NASA visualizes Cumbre Vega volcano from space
The Cumbre Vieja volcano in La Palma has not been extinguished. After stopping, it continues to expel lava, gases, and ash while the wash is expected to reach the sea at any moment. The landscape is changing and thus evacuations continue on the island.
Astronaut Thomas Pesquet, one of the crew members of the International Space Station, recently posted an impressive photo of Vesuvius, and on September 22, he surprised with a snapshot from space with Comper Vega being the hero.
From the International Space Station
The photo was taken by astronaut Thomas Bisquet
“La Palma volcano is in a state of eruption. The orange glow of lava, in contrast to the blackness of the Atlantic Ocean, is even more impressive. The glow of lava looks very close to the glow of city lights.”
NASA has now cropped and tweaked this image slightly by improving the contrast and removing lens effects so that the proximity of the lava to Los Llanos and El Paso can be better seen.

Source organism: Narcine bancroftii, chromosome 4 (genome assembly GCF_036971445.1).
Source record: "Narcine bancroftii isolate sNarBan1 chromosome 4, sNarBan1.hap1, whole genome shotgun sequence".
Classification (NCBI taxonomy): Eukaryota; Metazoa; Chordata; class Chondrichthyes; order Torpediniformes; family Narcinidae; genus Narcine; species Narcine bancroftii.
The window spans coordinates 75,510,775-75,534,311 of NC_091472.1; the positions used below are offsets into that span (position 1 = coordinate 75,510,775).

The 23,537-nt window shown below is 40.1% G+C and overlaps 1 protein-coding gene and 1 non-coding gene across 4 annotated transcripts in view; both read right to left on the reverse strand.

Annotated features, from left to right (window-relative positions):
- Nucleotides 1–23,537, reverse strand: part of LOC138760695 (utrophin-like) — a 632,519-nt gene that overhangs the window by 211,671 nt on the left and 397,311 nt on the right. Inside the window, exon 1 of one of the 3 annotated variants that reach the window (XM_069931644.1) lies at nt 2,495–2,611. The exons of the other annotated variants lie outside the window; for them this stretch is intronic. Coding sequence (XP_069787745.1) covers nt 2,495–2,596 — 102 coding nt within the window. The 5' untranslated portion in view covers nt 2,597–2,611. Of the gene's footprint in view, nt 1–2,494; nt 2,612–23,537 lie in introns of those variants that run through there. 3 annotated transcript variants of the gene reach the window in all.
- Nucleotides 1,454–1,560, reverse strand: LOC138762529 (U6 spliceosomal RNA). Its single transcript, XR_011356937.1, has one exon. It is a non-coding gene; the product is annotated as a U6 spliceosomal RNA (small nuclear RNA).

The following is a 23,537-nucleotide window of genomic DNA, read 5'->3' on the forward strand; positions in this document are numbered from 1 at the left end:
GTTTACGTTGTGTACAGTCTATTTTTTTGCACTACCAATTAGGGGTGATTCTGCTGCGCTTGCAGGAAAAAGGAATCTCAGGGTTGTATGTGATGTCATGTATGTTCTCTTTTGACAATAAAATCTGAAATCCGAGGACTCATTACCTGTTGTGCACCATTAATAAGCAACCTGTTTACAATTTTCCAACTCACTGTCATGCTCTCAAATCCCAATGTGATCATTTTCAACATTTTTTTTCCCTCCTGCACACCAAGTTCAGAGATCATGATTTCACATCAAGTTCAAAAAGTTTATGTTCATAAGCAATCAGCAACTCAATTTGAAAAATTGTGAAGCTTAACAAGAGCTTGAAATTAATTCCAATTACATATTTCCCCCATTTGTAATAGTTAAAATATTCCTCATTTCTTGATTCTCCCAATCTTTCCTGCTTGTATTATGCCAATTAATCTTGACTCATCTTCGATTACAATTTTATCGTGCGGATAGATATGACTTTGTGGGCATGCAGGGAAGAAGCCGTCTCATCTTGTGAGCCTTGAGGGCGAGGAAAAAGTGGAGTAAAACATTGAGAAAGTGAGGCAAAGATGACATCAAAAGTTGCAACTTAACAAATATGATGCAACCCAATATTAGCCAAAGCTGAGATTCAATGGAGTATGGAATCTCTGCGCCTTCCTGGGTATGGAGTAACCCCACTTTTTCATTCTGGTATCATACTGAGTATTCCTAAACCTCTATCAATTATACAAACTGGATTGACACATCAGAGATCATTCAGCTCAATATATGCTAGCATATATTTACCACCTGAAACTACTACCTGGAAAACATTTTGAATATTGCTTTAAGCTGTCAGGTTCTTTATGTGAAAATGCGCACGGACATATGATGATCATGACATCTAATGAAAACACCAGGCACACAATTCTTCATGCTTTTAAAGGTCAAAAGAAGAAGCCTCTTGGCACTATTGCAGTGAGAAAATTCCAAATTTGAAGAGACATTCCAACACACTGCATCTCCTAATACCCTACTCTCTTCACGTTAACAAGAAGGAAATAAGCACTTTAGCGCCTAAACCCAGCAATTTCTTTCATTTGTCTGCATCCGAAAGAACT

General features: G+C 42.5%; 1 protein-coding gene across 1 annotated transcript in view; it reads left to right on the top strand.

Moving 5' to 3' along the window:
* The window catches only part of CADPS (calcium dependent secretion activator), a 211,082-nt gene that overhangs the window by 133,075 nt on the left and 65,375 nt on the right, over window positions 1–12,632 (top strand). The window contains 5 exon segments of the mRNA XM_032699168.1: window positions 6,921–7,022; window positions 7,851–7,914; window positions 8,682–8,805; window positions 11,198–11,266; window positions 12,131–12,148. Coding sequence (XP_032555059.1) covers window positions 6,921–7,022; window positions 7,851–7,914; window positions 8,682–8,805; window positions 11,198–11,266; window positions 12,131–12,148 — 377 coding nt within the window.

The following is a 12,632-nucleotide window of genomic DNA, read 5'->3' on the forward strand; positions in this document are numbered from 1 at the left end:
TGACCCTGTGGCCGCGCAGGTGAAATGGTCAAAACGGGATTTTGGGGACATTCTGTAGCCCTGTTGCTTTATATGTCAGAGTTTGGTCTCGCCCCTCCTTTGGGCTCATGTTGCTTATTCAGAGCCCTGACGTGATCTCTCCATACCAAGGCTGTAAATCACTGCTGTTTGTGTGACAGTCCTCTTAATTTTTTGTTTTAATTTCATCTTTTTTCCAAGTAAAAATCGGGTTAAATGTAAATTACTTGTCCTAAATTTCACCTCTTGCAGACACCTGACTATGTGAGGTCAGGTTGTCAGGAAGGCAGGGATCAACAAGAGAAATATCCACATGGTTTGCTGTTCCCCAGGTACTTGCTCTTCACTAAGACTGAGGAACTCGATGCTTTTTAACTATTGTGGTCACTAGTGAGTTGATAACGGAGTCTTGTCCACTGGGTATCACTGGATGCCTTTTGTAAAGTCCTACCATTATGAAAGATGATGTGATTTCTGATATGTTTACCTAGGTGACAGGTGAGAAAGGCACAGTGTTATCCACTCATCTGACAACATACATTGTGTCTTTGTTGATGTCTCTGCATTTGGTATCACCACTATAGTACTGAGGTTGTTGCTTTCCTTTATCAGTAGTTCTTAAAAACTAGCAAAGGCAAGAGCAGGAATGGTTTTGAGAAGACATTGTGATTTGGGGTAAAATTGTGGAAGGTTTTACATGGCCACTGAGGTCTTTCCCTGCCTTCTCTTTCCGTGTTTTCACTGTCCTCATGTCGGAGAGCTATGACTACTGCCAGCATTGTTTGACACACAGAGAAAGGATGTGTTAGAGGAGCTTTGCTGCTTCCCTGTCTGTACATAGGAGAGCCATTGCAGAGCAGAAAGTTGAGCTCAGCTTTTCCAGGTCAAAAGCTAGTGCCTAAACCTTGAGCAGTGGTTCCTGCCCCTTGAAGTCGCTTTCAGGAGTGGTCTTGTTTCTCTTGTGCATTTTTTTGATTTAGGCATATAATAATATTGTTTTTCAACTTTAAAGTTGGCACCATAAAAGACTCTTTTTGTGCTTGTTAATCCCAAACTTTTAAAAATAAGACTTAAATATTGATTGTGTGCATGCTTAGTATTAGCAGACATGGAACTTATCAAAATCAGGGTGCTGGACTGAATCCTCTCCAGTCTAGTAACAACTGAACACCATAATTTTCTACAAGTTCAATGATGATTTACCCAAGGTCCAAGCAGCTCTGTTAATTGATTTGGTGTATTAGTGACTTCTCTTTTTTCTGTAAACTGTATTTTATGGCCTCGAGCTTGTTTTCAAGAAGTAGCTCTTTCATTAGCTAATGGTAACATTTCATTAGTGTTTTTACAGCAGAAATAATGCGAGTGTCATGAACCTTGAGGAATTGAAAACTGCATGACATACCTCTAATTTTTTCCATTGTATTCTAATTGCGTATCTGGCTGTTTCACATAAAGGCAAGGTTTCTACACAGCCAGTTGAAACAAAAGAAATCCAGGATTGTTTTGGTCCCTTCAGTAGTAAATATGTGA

Waiting for the laundry to reach the sea at any time
The picture of space would be radically different if it were taken now. According to Copernicus, the European Union’s satellite monitoring service, Cumbre Vega has already destroyed more than 230 hectares since it erupted on September 19.
The Volcanic Institute of the Canary Islands has been warned that the main wash is located 800 meters from the sea, so its arrival appears imminent. This was also confirmed by Angel Victor Torres, president of the Canary Islands.
Once in the water, it is very likely that pools of toxic gases and explosions will form, which can pose a real danger to the inhabitants. Therefore, he advised neighbors to stay “in their homes, with doors and windows closed, until the situation is assessed tomorrow.”
In addition, they have Cautiously confined coastal municipalities From San Borondon, Marina Alta, Marina Baja and La Condesa.